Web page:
Published On March 12, 2020
Unlike laboratory rats, humans can’t be easily coerced into a new diet. Nutrition studies have had to grapple with that fact from the very start, which is why some of the earliest research was conducted in prisons, where Victorian researchers could control meals and see which ones were most likely to cause malnutrition or scurvy. Those methods hardly square with the ethics of modern research, which leaves investigators with the problem of where to find large populations that willingly undergo a dietary switch-up.
One avenue: Looking at religious fasts. Billions of people across the globe participate in observances of Christian Lent, which began this year on February 26 (March 2 for Orthodox Christians), or Islamic Ramadan, which starts April 23. For many practitioners, the season means reducing calories and skipping meat, among other practices. Others skip meals, or only eat during certain hours, a topic increasingly of interest at a time when “intermittent fasting” has become popular as a way to control weight.
One of the earliest religious diets under investigation has been that of the Seventh-Day Adventists, which recommends practitioners eat two meals per day and follow a plant-based diet year-round. Researchers have studied more than 100,000 Seventh-Day Adventists over the last six decades, and found that, on average, they live longer than non-Adventists of comparable demographics in the United States and have a lower risk of cancer. A number of follow-up studies are trying to tease out what factors may result in the increased longevity.
The vegetarian aspects of the Adventist Health Studies inform dozens of studies each year, and have recently been used to investigate how that diet affects the risk of prostate cancer, breast cancer and cardiovascular disease. Other research is digging into their practice of skipping one meal a day, and a study of 50,000 Adventists has been used frequently as evidence that adopting this pattern of eating can lead to sustainable, healthy weight loss.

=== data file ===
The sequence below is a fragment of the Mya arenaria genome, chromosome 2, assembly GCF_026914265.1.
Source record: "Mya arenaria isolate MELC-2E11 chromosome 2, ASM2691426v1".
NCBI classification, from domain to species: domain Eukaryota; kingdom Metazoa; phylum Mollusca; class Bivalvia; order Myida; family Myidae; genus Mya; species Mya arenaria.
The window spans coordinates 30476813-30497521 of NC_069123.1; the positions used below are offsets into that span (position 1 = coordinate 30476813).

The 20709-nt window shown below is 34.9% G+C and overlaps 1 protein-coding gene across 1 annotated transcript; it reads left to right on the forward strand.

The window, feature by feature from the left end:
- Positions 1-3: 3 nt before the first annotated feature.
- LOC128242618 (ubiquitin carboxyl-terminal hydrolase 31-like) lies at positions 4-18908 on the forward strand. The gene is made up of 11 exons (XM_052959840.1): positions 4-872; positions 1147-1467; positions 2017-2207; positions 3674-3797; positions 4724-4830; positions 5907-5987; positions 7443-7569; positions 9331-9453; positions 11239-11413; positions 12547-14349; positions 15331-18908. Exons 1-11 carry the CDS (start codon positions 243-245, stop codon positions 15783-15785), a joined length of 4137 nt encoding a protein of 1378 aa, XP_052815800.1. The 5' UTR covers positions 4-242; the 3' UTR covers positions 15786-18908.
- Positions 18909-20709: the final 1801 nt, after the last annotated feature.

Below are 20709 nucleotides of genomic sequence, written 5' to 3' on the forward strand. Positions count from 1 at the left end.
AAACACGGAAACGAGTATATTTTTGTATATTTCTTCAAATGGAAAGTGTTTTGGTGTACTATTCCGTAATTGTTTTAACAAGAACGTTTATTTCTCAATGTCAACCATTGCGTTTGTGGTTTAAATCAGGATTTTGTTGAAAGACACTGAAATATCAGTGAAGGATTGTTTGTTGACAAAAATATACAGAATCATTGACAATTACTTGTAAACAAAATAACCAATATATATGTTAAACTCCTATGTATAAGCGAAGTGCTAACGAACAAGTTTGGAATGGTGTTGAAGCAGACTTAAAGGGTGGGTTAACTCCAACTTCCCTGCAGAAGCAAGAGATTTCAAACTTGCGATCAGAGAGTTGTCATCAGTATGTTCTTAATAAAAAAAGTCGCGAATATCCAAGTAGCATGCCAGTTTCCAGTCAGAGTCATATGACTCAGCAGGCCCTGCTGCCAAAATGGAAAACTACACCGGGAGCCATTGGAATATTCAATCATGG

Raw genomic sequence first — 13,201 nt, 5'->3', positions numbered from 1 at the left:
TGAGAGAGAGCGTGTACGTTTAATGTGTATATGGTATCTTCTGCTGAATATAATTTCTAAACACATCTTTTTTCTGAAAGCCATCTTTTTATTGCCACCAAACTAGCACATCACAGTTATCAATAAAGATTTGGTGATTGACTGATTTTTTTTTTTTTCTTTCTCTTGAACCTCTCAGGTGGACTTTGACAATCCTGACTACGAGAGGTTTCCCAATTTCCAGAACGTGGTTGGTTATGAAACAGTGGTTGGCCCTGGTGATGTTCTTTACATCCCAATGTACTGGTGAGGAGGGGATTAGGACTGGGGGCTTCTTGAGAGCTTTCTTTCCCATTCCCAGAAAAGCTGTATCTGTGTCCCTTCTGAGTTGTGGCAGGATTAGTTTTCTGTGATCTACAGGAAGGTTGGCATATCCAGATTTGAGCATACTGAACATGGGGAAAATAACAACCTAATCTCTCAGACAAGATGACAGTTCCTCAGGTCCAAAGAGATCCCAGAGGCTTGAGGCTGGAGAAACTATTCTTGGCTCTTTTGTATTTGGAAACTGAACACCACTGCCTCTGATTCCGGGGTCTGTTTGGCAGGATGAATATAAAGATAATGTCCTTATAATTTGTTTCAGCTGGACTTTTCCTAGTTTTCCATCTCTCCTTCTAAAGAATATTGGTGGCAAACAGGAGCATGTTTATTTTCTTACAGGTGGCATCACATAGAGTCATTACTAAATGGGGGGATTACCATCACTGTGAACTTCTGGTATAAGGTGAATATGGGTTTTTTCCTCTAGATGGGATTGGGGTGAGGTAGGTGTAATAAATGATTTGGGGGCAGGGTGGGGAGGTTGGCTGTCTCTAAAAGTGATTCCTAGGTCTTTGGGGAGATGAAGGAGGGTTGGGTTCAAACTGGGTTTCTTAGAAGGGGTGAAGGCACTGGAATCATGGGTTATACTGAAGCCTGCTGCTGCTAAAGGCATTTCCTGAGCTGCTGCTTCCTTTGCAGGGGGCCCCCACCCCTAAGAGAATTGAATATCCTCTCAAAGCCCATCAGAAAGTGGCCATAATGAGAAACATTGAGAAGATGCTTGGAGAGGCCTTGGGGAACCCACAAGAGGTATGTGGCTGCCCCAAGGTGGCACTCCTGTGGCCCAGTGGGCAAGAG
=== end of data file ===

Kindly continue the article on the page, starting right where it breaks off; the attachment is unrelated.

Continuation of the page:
Looking at other faiths can help with understanding shorter-term changes in diet. In Ethiopian Orthodox Christianity, Lent is called the “Hudade,” and practitioners eat only plant-based foods and skip breakfast for 55 days. Researchers recently studied a population of fasters and nonfasters at Jimma University, and found that the fasters had, perhaps unsurprisingly, lower body fat percentages and smaller waistlines. But fasters also had higher levels of high-density lipoprotein—the “good” kind of cholesterol, associated with lower risk of heart disease and other problems. The results were published in November 2019 in Scientific Reports.
Still other studies are looking for negative impacts of fasting, especially for people who might be adversely affected by a sudden change in diet, such as diabetics. The Middle East has one of the fastest growing incidence of diabetes, and Pakistan, a Muslim-majority country, ranks fourth in prevalence. Researchers have expressed concern that the effects of skipping food entirely while the sun is up—the traditional observance of the Ramadan holiday—could cause these people to have dangerous spikes and troughs in their blood sugar levels.
“There are so many studies on patients with diabetes during Ramadan, but they’re mostly done without continuous glucose monitoring, and they’re not consistent,” says Targ Elgzyri, an endocrinologist and researcher at Lund University in Sweden who sees many Muslim patients.
While Islam exempts those in poor health from fasting, many diabetics choose to participate anyway. Elgzyri recently embarked on a prospective study that charted the daily ups and downs of individual glucose levels as people began and ended the fast. “Our goal is to know if patients should or should not fast during Ramadan based on evidence, rather than using clinical experience or religious background,” he says.
His study, published in October 2018 in the Libyan Journal of Medicine, recruited volunteers in the United Arab Emirates who had type II diabetes but didn’t take insulin. While he found some variation in glucose levels at the beginning of the fast, there was almost none at the end, suggesting that a new equilibrium might have developed during the fast that reduced their danger.
Other fast-related studies are underway this year, linking the pursuit of health data to millennia-old practices of faith. Elgzyri plans to continue his studies during this year’s Ramadan, and hopes that his findings not only learn from but also help his Muslim patients. “I just want to give them good and safe advice,” he says.
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